How about if I knew not only when someone was at the door, but also tell me who s/he was and his/her name if I knew the person already. I would also love a picture of my visitors to be sent to my phone so I could be notified even if I was not at home. Finally, in the ideal state, the visitor has to simply walk at the door … no buttons to press!

Components

To conceptualize such a doorbell, I would need a (1) camera connected to a (2) computer that would constantly look for and (3) identify objects, or visitors in this case. Upon detection of a body-like feature (or a face), the computer would capture the image, (4) compare it with known faces and if found amongst the known faces, it would (6) notify me (on my phone) about who was at the door. Obviously, if it was a new face, I would like my computer to (4) learn the face and (5) remember it for next time. For kicks, I also thought it would be a cool idea for my computer to (7) greet my visitor if it was a known face.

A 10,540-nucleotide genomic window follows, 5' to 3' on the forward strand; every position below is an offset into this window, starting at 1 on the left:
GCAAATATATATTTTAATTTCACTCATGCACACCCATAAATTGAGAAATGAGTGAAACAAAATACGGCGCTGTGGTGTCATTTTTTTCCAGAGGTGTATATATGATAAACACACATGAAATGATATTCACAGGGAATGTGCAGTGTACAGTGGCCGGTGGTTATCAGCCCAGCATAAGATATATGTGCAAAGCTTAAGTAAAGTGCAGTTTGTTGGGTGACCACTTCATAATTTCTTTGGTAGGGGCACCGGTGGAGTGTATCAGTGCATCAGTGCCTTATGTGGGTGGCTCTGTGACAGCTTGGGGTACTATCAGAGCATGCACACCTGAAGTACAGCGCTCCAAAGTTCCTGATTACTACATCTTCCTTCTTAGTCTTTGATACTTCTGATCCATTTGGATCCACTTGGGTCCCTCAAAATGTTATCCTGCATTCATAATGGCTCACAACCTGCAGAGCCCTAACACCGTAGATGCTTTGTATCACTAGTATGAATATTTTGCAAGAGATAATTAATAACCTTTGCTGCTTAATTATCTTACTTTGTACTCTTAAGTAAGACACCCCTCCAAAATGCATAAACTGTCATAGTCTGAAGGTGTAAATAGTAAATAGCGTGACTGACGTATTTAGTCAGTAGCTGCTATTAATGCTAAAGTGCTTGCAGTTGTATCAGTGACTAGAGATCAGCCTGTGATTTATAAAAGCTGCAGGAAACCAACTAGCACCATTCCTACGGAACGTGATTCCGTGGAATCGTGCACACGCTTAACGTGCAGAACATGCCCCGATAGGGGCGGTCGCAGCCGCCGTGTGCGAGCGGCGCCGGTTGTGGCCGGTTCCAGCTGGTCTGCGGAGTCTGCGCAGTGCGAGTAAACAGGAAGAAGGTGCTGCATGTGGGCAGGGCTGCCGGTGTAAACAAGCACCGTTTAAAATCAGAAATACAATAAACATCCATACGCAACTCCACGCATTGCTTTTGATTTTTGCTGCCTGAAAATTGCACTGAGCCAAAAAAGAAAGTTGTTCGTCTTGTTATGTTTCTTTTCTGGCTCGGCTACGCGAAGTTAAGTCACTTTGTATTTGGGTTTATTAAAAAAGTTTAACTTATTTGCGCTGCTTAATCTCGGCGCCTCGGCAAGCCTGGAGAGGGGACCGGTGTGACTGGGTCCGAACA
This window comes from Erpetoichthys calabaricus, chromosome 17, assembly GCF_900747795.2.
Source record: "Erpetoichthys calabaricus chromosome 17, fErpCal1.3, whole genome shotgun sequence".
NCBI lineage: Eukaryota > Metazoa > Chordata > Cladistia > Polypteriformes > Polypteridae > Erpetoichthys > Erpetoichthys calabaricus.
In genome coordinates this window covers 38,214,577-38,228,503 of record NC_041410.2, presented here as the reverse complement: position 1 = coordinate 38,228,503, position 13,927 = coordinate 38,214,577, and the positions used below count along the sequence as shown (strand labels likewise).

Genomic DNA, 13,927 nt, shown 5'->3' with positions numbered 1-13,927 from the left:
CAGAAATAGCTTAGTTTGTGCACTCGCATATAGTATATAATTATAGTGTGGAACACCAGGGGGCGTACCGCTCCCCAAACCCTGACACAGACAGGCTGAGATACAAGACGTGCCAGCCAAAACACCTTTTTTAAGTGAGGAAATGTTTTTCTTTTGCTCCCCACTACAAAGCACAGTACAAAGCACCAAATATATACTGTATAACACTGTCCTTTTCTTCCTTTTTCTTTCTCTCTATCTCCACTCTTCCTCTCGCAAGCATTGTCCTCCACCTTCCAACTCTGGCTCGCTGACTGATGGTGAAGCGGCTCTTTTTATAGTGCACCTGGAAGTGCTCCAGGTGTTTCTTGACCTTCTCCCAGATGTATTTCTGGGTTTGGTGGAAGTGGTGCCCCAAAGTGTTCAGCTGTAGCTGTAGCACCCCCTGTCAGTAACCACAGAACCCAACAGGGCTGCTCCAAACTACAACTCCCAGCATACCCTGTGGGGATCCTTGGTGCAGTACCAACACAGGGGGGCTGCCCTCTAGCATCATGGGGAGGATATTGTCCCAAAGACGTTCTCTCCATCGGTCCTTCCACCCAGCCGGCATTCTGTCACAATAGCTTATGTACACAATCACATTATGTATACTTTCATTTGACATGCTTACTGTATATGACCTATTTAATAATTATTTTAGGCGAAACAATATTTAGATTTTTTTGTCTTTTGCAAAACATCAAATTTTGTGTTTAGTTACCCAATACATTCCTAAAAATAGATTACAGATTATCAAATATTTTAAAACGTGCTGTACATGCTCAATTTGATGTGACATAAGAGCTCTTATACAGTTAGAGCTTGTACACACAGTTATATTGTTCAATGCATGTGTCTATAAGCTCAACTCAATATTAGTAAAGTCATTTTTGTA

This was going to be a lot of moving parts! They got mapped out as follows:

  1. A USB webcam

  2. Raspberry Pi 2 Model B as my portable computer with Python 3 scripting

  3. OpenCV. OpenCV (Open Source Computer Vision Library) is an open source computer vision and machine learning software library. [opencv.org]

  4. AWS Rekognition. Amazon Rekognition is an Amazon AI service that makes it easy to detect, index and search faces in images. [AWS Rekognition]

  5. AWS DynamoDB. Amazon DynamoDB is a fast and flexible NoSQL database service. [AWS DynamoDB]